By 1997, there were only 11 breeding males left in England
One of Britain's rarest birds, the bittern, is to benefit from a £180,00 project at a nature reserve in Kent.
The money will pay for a huge reedbed and 13 shallow lagoons to be created at the RSPB reserve in Dungeness.
It is hoped they will attract more of the birds from the heron family to breed.
RSPB head warden at Dungeness, Bob Gomes, said: "Bitterns are in trouble in the UK. By 1997, there were only 11 breeding males left in the whole country.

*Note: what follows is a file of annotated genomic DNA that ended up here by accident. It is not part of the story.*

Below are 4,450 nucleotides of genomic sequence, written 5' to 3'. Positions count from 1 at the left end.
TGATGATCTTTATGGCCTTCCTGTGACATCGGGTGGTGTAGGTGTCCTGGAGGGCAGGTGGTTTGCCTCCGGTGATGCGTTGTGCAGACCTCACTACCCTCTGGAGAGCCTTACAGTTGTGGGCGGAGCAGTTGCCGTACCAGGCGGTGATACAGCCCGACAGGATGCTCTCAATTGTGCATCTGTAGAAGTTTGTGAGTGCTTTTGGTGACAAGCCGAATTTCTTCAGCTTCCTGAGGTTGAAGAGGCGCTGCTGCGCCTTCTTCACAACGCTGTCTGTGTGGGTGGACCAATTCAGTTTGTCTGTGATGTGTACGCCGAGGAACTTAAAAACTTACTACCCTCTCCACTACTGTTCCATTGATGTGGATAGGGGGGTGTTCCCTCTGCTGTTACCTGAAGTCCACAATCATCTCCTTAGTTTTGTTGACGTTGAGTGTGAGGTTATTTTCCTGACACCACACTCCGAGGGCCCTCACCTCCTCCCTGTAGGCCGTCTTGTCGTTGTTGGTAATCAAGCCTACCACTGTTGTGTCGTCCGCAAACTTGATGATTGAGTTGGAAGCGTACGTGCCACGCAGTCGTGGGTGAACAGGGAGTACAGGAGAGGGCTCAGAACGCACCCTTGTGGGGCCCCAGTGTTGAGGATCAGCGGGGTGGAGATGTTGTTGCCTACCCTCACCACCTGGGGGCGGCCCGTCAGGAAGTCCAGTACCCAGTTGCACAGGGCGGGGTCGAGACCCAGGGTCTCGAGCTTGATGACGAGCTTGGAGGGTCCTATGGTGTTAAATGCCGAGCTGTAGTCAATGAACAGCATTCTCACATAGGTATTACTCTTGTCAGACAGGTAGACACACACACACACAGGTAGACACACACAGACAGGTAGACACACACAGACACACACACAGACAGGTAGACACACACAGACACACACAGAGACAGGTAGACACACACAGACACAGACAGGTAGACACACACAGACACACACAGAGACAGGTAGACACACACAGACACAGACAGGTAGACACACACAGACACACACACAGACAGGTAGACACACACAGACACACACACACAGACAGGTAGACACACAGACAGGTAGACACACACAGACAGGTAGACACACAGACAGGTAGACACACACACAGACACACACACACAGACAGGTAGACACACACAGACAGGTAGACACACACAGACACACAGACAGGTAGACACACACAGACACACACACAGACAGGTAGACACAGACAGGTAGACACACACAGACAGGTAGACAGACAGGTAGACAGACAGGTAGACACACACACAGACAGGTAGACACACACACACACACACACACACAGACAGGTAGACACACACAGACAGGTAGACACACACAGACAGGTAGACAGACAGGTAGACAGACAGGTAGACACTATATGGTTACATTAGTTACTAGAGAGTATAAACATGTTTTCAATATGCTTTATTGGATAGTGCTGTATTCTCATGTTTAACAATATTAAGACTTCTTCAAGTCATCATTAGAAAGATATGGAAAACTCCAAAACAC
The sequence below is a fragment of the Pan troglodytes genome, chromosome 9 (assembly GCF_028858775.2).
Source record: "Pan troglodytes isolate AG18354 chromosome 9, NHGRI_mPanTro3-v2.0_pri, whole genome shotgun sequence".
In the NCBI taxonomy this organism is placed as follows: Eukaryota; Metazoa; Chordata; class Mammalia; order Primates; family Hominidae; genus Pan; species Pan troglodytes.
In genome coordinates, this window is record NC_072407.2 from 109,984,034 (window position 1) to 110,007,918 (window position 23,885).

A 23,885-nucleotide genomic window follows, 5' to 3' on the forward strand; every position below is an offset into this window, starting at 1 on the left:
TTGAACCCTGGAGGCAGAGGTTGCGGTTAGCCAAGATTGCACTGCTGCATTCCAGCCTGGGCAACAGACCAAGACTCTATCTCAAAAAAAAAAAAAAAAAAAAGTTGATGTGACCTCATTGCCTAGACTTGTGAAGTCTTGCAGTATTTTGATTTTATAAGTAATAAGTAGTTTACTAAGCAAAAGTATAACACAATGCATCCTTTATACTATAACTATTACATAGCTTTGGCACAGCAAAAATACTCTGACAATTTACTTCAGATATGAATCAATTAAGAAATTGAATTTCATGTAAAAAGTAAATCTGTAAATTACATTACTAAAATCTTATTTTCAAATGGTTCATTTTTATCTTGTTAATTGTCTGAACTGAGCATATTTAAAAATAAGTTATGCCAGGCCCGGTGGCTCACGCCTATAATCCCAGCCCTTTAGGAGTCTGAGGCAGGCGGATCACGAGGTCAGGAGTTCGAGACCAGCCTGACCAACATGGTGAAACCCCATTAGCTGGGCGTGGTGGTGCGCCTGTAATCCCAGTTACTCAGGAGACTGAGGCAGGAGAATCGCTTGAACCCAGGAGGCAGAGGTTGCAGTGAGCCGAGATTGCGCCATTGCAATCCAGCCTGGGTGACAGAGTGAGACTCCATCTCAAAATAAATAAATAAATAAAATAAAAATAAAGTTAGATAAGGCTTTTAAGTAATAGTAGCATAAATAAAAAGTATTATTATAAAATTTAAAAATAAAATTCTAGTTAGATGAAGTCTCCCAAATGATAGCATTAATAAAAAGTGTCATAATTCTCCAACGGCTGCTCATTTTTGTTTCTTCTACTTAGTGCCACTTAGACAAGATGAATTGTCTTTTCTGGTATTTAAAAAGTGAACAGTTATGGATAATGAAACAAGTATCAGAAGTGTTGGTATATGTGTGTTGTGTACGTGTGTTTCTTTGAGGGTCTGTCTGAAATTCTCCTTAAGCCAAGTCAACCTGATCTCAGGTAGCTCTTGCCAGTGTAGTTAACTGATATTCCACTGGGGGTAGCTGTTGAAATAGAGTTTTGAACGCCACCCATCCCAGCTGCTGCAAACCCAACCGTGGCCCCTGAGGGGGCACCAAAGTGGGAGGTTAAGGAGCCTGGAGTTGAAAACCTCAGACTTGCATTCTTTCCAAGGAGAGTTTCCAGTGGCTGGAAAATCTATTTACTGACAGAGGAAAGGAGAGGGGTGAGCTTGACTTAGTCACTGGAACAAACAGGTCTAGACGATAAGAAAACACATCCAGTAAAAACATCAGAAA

"Concerted conservation efforts since then has allowed bittern numbers to increase to 31 males by 2002, but this still makes them incredibly rare and endangered.
"We already have several bitterns using the reserves each winter, and hope this will now give them the incentive to breed."
A total of 60% of the funding has been given from the European Union's Life Nature programme.
The project at Dungeness is one of 19 being carried out around England.
Bitterns live almost their whole lives within reedbeds where they are perfectly camouflaged.